But doing it the hard way also works. Books get written, no matter how you struggle to write even a thousand words… and you’re aiming for a hundred thousand. It’s just that it needs a hundred days. It’s not the days when you just write a thousand words (or even 500) – it’s the days when you write nothing that’ll stop you.

I use a bunch of techniques, from bribery to a familiar routine (that one is good) to a schedule of daily word count (works exceptionally when the book is going well – speeds me up a lot. Works not all when it isn’t) to jumping ahead over hard bits (they really are easier later – because they’re often hard because you’re trying to set up for what to do later. If that’s sorted, they suddenly get easier. And the book itself gets a shape in your head – like the more bits you have in jigsaw puzzle, the easier the puzzle gets). Mood music, reading a book…

They all work – some better, some worse. None of them all the time.

You just need to keep trying.

So: what works for you?

33 thoughts on “Monday-itis

  1. “So: what works for you?”

    They tell me cannabis CBD oil works pretty good. ~:D

    For me, wanting to know how the story turns out is good. Pretending the people in it are real works too. (They seem pretty real in here, in my brain pan, that’s for sure.)

    Weirdly, watching anime at night after the day’s work is all done can work. Lifts the mood, because its a happy story.

    Cutting the lawn works. Eating good food does too.

    Being angry at the assholes out there does -not- work, hence my blog. Put it on paper, post it, and its gone from my brain. Better than yelling at the TV, that’s for sure.

    1. So you are saying the anime you watch to de-stress is not Hellsing, Jormungand, Black Lagoon and Gundam Iron Blooded Orphans?

      1. Yes, that’s what I’m telling you. 🤣

        How about “In Another World With My Smartphone” That was so fluffy it floated right off the screen. Sturm und drang is for when everything is going well.

        1. I like both types. Though Black Lagoon is more nihilistic than my taste runs. Maybe a lot more.

          I’ve been watching Gundam Build Divers, but haven’t seen the latest episode. A couple of episodes back, they had a reveal I wasn’t expecting, and it has gone a bit darker than I care for right now.

          1. The thing I like about anime is that the Japanese culture is so different it takes all the sting out of even the darker shows.

            I watched Death Note most of the way through. Toward the end I lost interest and skipped to the last episode, but it didn’t -bother- me, you know? Characters making dark choices because of convoluted Japanese reasons, it doesn’t carry the freight of emotion that a Western story does because I’m missing all the subtleties and subtext.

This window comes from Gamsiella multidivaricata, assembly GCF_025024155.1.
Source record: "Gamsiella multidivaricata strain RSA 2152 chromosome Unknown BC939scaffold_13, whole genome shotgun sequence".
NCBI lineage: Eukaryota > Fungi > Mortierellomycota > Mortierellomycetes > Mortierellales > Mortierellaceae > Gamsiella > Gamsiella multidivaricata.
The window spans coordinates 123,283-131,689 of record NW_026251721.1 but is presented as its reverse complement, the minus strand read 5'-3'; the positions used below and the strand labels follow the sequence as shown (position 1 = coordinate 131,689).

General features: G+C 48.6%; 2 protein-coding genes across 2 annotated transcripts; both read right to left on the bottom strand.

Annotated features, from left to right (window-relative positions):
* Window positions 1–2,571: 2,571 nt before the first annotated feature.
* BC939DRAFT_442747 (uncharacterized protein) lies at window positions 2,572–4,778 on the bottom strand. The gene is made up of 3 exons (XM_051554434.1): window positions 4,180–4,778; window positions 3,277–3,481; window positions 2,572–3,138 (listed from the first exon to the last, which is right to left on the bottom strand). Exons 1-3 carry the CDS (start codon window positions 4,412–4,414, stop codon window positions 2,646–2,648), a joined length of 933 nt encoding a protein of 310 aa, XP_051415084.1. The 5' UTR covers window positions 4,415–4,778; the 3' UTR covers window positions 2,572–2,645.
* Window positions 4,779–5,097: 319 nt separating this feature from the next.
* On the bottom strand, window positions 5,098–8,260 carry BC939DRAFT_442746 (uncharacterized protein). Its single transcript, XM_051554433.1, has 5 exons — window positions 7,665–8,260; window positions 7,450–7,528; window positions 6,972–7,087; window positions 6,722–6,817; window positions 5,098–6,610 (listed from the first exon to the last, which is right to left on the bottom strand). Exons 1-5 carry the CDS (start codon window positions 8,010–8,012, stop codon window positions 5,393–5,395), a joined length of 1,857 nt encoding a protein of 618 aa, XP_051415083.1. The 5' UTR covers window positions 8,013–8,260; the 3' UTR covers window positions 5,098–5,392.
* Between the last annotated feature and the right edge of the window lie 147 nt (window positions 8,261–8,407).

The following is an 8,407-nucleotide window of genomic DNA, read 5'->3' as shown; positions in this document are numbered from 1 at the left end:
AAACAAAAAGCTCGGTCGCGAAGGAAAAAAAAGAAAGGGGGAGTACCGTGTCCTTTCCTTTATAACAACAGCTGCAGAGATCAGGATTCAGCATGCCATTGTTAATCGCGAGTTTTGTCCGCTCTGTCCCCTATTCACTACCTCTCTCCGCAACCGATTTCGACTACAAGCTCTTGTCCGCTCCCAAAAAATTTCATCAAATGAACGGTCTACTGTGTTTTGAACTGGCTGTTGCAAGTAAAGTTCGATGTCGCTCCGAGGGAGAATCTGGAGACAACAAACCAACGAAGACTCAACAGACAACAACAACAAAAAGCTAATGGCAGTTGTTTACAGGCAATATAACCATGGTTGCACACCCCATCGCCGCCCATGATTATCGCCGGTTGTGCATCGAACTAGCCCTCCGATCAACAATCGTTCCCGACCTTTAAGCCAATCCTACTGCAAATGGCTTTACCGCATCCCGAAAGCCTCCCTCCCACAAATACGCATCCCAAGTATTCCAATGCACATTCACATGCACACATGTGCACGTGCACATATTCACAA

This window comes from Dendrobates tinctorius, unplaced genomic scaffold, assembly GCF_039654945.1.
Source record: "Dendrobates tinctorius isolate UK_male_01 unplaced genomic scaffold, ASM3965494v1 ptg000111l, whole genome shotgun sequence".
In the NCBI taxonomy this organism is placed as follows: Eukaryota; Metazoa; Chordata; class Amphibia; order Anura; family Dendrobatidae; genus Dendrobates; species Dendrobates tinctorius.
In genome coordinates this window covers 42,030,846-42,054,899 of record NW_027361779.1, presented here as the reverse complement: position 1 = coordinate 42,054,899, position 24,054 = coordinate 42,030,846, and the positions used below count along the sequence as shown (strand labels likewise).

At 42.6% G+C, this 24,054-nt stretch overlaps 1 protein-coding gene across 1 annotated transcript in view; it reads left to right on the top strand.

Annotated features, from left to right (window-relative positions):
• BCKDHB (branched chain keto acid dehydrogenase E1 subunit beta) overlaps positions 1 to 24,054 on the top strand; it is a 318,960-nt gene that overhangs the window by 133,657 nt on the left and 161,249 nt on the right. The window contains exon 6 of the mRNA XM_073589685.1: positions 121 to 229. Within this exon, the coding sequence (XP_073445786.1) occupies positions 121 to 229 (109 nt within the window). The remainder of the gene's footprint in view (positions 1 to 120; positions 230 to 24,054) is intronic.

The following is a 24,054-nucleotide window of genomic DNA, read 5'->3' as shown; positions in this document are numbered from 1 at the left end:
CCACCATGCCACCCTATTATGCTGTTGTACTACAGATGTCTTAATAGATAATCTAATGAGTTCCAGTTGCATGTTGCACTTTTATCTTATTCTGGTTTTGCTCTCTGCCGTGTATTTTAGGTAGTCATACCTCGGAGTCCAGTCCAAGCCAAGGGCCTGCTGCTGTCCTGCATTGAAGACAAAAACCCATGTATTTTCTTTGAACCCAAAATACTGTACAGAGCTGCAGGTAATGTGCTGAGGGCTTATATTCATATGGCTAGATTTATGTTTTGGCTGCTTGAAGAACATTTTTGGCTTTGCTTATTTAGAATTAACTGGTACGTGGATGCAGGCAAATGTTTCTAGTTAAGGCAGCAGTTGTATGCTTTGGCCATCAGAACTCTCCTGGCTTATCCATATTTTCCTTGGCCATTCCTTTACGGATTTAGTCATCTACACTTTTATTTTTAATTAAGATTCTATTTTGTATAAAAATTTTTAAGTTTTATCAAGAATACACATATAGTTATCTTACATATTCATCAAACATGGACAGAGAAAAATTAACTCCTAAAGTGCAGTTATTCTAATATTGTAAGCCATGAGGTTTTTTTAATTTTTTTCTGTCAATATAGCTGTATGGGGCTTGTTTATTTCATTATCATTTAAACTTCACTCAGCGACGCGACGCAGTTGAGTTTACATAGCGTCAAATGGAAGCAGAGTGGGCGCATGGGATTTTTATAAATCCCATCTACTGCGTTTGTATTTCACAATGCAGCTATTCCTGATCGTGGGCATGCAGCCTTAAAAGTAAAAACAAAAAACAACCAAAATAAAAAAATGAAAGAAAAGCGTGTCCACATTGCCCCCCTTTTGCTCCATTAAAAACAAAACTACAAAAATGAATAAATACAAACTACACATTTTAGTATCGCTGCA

Conversely, I hate French shows. Characters inevitably go dark, and I know why, and it pisses me off. Then I’m yelling at the TV. So, no French shows at Chez Phantom.

            Ignorance is bliss. ~:D

      1. I get that. ~:D Yelling at the idiots is a full-time job these days. As my character Alice likes to say, “So many assholes! So little time, and limited ammunition.”

        Its a target-rich environment. But, tough shit for them. Being an idiot is its own punishment, Dave. No reason you and I have to suffer too.

        I found another thing that helps today. Get a haircut. I feel -way- better after my haircut. So weird.

  2. It seems to me that from a business perspective that there is a “value added” place for publishers (that does involve changing with the times.) I’m not disagreeing with *any* of what anyone has said about how the publishing industry works but the affirmation of “this is worth investing in” and those money-up-front elements of editing, cover art, book design and marketing would be useful provided by a second party. Maybe more of a patronage model, or selling a share in future sales when a person can’t afford an artist, I donno. What I am NOT is good with business at all. So it’s just a feeling.

    And of course there is the artist/author side of supply and demand and even as the only game in town the fact that authors (quite often!) don’t treat it all like a business doesn’t contribute anything good to the dynamic. (My husband has a “real” job and it doesn’t matter if my contract is predatory and my labor essentially unpaid… I have a book!)

    But I am bad Bad BAD at business and even worse at personal time management. Any good advice on how to rewrite decades of extreme bad habits from anyone who successfully did so would be welcome. “How to Learn to Be Your Own Boss”. Practical advice or tools. Because I’ve already got “suck it up you loser slacker” and “turn off Facebook” in my backpack. But when it’s Monday it’s clearly Procrastination Day. And September is is OMG How Is It Not Still May?

    1. I’m actually in mid process of making some of those changes for myself. This community, ATH, MHN, and stuff have helped motivate me because of how embarrassed I am by my own choices and accomplishments in this august company. Also, I’ve learned from the serious business people here.

      1. Evaluate your strengths and weaknesses, and get advice from others.
      2. When you identify a crippling weakness, work to fix it. Change one thing at a time. Time management is/was one of mine, and I used the Chrenshaw course on Lynda. There are lots of books on time management. And most other areas of business skill.